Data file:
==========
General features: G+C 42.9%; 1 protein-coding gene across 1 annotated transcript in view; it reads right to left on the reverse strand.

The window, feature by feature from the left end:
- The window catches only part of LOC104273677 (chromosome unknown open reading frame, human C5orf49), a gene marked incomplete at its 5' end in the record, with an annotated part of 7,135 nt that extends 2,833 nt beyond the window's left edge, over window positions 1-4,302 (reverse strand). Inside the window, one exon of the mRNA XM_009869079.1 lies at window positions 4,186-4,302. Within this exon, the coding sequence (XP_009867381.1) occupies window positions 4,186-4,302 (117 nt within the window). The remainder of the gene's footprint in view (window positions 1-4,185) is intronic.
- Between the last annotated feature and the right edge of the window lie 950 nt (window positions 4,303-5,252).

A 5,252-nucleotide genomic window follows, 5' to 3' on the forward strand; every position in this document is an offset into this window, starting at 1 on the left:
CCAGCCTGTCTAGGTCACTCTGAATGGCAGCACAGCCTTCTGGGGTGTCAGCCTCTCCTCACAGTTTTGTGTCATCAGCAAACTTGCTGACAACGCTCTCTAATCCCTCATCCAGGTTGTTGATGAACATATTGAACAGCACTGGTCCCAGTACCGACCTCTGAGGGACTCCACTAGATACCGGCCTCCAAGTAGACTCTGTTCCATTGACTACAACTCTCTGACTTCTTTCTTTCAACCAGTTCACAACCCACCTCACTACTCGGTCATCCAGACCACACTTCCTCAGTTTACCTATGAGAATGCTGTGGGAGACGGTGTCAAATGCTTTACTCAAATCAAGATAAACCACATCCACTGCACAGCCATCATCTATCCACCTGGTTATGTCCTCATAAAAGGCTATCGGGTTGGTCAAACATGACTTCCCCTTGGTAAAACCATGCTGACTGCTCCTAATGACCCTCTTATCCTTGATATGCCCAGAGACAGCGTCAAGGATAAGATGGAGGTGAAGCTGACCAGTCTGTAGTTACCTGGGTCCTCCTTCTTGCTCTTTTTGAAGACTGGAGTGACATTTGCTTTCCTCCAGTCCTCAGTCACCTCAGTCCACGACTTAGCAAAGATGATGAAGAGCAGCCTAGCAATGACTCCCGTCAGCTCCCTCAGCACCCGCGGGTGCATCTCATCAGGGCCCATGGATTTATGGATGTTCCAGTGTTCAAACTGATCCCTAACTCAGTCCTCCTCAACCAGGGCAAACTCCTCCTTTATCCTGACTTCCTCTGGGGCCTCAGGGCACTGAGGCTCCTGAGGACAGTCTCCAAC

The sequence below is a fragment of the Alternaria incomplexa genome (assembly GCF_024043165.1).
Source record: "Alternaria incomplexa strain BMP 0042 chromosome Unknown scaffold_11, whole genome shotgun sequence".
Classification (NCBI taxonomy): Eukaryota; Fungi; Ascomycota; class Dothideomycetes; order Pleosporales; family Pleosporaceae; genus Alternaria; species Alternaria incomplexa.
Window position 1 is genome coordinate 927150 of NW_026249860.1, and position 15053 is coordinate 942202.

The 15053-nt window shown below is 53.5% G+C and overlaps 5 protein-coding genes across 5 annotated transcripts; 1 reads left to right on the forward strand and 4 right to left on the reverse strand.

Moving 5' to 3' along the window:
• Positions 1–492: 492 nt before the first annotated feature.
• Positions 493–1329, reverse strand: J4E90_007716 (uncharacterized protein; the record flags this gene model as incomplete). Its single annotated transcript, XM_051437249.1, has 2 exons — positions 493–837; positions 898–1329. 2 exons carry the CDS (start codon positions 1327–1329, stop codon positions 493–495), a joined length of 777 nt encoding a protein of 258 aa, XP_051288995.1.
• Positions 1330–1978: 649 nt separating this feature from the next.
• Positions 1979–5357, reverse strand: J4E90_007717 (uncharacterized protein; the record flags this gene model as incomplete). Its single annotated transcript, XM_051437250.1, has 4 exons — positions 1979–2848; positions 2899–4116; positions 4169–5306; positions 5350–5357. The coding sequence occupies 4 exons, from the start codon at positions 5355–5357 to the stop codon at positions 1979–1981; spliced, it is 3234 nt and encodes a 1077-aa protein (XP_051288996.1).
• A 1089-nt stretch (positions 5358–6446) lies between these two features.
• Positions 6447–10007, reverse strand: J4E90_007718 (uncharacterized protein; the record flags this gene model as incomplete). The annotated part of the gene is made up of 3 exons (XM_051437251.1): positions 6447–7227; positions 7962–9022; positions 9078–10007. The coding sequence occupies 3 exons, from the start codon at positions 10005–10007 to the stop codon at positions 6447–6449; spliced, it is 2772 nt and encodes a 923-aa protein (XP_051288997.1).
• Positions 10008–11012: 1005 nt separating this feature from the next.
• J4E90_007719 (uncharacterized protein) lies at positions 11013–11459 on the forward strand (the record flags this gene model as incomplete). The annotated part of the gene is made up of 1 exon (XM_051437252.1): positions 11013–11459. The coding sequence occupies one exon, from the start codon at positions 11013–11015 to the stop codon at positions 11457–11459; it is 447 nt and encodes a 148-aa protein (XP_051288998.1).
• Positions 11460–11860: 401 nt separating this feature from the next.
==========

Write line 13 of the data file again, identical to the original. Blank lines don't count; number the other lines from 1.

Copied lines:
• Positions 1–492: 492 nt before the first annotated feature.